The Utah State Capitol Building in Salt Lake City

Since our “modest proposal” essay was published in the Washington Post on Feb. 19, we have heard mostly support, but some criticism. The critics tend to question Utah’s ability to assume complete responsibility for education, transportation and Medicaid, and manage these important functions of government properly.

We assert that not only can we run these programs adequately without federal oversight and interference, but we can operate them more effectively, more efficiently, and serve citizens better.

It seems that many in Congress maintain an elitist attitude about government: The bigger the better, the more centralized the better, and all public policy sophistication and intelligence emanates from the federal level and is sprinkled like pixie dust on state and local governments through federal oversight and mandates.

If those assertions were true, then why is the national level of government overwhelmed in debt, mired in gridlock and partisanship, and wholly unable to resolve the biggest problems that face our nation?

Most state and local governments, while certainly facing plenty of challenges of their own, are models of good governance compared to the federal government.  In general, state governments are better managed, have better fiscal controls, are more innovative, and reflect the will of the people far more than the federal government.

In Utah, for example, we have sophisticated financial controls in place. We have been named the country’s best-managed state for several years. We balance our state and local budgets every year, no matter how hard it is. We enjoy an AAA bond rating. Like many states, our public employee pension fund has taken a significant hit thanks to the drooping economy. But in our current legislative session we are forthrightly fixing it, despite strong protests from public employee unions.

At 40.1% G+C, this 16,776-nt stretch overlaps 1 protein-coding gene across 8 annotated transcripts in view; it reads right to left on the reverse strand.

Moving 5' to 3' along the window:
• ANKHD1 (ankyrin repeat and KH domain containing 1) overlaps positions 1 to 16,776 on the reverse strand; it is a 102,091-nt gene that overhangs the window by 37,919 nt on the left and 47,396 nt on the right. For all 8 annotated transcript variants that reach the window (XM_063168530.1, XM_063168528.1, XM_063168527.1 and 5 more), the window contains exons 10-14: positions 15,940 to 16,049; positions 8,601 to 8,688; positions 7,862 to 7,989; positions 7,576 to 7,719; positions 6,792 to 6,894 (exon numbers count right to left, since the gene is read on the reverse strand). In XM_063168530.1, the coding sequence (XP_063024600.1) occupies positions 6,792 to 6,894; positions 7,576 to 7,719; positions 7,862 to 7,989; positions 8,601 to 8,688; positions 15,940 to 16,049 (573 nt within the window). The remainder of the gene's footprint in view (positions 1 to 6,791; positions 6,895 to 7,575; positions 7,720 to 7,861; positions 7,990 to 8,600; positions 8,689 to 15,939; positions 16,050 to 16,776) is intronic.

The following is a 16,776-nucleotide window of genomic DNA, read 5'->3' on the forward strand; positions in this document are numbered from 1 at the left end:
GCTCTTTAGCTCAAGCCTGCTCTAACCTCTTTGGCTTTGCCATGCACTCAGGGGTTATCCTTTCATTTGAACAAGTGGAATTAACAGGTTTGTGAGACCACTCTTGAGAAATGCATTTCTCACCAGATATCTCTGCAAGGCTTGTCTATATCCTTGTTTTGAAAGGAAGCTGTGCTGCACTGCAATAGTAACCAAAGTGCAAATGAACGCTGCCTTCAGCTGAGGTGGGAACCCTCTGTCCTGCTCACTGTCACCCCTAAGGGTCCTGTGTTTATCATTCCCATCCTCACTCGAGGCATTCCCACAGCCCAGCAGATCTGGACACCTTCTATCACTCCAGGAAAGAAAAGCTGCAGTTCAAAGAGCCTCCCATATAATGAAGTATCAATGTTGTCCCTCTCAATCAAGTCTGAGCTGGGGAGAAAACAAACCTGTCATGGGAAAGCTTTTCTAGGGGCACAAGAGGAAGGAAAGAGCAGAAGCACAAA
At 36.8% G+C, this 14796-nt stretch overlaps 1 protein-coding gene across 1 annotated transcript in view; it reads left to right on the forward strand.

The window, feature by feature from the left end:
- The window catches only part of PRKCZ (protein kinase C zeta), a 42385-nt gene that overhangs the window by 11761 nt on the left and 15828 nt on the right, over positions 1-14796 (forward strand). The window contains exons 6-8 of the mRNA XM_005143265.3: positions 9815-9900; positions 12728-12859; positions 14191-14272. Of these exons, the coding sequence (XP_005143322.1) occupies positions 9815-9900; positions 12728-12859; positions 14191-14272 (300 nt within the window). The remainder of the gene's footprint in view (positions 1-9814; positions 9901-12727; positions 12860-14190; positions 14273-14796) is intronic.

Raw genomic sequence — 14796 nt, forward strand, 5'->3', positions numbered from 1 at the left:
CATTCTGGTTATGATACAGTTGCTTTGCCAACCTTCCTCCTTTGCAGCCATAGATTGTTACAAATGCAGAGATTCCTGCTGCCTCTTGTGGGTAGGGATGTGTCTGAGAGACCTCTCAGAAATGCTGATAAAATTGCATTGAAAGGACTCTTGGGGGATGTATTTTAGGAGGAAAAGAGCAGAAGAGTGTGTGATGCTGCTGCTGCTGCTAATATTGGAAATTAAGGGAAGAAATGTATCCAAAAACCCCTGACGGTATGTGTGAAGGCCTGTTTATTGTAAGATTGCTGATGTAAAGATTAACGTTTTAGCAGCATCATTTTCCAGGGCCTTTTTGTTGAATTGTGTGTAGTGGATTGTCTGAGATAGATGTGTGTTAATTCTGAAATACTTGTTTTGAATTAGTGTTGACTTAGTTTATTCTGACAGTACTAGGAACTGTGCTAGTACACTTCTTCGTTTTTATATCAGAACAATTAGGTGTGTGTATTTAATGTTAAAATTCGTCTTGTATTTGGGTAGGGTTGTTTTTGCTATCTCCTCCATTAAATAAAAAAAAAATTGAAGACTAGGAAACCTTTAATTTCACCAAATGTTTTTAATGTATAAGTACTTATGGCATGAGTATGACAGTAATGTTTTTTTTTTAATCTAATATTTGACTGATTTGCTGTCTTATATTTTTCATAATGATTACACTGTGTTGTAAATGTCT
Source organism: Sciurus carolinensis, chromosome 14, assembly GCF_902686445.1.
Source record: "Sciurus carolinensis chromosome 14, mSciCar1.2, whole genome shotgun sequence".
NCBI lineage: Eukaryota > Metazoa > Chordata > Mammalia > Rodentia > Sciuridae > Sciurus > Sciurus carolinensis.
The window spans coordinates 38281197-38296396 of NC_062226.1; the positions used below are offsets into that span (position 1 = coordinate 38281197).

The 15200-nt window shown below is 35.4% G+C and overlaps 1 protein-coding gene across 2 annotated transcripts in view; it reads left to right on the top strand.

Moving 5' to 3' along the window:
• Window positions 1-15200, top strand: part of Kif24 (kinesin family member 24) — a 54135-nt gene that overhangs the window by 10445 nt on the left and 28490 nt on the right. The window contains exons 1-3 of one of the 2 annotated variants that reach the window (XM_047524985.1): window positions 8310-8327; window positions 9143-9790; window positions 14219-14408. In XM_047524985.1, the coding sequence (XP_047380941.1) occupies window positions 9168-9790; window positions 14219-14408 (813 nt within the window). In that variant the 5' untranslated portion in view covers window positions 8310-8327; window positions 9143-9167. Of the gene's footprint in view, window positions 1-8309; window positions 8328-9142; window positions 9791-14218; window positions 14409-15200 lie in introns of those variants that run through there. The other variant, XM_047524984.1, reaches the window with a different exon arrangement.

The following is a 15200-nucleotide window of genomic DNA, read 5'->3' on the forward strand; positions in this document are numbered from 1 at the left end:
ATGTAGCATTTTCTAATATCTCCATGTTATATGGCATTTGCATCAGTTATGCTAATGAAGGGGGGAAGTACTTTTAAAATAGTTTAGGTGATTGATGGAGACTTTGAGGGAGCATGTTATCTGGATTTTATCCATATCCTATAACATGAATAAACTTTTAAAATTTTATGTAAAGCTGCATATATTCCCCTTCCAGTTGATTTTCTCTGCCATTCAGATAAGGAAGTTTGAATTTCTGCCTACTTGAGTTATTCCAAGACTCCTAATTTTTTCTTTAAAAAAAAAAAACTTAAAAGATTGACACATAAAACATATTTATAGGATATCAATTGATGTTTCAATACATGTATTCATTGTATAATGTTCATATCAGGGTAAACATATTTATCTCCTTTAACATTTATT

We bond for some large infrastructure projects, but our repayment schedules are very short. We obviously don’t borrow money for on-going operations (as does the federal government). We don’t hide money or play shell games with various accounts. We follow solid accounting and management principles. We have strong auditing.

We hardly need to recite the litany of irresponsible and disastrous fiscal practices at the federal level—the overwhelming debt being increased every second of every day that will be dumped on our children and grandchildren, the trillions in entitlement programs promised to essentially every American that are unfunded and unsustainable, the borrowed billions used for daily operations of government.

The president and Congress are in such a dire predicament, wholly incapable of controlling themselves, that they now want to appoint an independent super-commission to impose the discipline that they lack to restrain deficit spending and control entitlements. They admit they are addicted, can’t stop themselves, and need outside intervention.

So why should the American people trust these admitted spending addicts in faraway Washington to manage their schools, highways and health care, rather than their own governors, state legislators, mayors, city council members, and county officials?

Well, the reality is, they don’t.

A recent statewide poll in Utah, conducted by Dan Jones & Associates, asked 600 registered voters two questions that reveal the low esteem in which our citizens hold the federal government.

“Which level of government do you trust most to spend your tax dollars wisely?” Only a tiny 4% said they most trust the federal government. Some 27% chose state government; 18%, county governments; and 34%, city governments.

A second question produced similar results: “Which level of government do you think best understands the public needs and should make decisions about raising and lowering taxes?” Only 6% chose the federal government; 39%, state government; 22%, county governments; 25%, city governments.

Even among Democrats and liberals, the number choosing the federal government was extremely low. Citizens overwhelmingly trust government close to home over the federal government.